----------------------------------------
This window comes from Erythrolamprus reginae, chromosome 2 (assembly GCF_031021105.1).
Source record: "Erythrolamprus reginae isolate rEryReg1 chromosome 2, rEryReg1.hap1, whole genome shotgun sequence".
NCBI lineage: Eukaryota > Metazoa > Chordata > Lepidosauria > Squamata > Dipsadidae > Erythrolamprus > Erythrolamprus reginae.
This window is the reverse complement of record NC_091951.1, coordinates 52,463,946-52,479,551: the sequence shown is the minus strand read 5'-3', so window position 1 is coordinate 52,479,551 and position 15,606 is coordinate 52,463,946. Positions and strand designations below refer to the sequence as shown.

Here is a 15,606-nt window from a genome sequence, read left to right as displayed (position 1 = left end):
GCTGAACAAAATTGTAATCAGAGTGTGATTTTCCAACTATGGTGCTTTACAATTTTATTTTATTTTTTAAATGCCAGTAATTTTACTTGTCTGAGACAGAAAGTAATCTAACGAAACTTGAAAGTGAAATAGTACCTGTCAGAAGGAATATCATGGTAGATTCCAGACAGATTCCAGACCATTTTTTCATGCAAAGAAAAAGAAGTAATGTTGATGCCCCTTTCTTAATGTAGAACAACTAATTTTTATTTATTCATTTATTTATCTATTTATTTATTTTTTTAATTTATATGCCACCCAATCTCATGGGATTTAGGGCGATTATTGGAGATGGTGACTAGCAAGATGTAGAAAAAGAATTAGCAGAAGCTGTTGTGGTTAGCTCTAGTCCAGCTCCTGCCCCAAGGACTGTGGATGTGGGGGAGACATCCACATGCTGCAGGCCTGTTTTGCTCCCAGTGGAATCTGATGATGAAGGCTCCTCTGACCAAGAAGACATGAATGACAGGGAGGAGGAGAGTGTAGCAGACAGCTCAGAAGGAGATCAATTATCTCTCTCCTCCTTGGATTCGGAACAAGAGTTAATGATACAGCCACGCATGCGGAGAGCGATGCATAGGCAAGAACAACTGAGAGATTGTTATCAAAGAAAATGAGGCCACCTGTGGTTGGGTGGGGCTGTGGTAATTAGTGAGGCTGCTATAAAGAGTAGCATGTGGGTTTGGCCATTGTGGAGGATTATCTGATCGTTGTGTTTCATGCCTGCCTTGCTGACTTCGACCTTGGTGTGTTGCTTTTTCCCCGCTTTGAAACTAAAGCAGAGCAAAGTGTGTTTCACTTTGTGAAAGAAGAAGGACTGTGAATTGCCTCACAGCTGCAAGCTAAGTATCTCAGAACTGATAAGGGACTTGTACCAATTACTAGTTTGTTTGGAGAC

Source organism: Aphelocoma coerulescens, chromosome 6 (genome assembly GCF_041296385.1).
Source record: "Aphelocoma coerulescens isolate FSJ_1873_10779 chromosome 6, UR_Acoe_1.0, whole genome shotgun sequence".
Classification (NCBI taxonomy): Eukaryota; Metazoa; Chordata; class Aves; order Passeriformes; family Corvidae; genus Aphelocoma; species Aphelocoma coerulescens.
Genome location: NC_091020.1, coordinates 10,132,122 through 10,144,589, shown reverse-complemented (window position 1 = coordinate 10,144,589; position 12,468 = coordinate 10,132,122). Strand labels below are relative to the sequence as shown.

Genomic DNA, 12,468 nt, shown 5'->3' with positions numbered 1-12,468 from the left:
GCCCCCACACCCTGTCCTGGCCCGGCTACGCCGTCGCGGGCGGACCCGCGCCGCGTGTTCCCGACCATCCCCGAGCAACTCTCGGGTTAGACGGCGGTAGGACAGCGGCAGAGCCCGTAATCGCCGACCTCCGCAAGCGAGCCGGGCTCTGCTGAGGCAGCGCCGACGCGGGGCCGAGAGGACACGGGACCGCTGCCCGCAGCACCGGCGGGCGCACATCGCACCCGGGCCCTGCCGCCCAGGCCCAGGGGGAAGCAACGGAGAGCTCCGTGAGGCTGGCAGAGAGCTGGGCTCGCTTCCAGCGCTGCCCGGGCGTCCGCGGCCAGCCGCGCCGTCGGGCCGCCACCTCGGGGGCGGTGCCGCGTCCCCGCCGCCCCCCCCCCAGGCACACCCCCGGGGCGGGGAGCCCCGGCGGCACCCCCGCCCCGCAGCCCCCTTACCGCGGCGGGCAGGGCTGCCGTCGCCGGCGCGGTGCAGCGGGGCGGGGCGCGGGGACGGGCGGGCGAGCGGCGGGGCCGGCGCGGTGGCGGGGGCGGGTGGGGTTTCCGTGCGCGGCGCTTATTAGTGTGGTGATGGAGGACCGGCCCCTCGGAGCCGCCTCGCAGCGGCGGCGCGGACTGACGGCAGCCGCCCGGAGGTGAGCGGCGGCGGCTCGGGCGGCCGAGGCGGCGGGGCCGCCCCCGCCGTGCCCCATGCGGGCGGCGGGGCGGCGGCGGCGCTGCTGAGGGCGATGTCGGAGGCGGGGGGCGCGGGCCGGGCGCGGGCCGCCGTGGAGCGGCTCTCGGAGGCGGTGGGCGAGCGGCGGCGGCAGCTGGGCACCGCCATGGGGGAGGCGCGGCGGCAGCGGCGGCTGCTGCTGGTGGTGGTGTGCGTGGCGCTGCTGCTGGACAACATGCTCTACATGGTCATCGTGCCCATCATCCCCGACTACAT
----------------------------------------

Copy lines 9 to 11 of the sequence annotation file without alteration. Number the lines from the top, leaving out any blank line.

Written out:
Classification (NCBI taxonomy): Eukaryota; Metazoa; Chordata; class Aves; order Passeriformes; family Corvidae; genus Aphelocoma; species Aphelocoma coerulescens.
Genome location: NC_091020.1, coordinates 10,132,122 through 10,144,589, shown reverse-complemented (window position 1 = coordinate 10,144,589; position 12,468 = coordinate 10,132,122). Strand labels below are relative to the sequence as shown.

Genomic DNA, 12,468 nt, shown 5'->3' with positions numbered 1-12,468 from the left: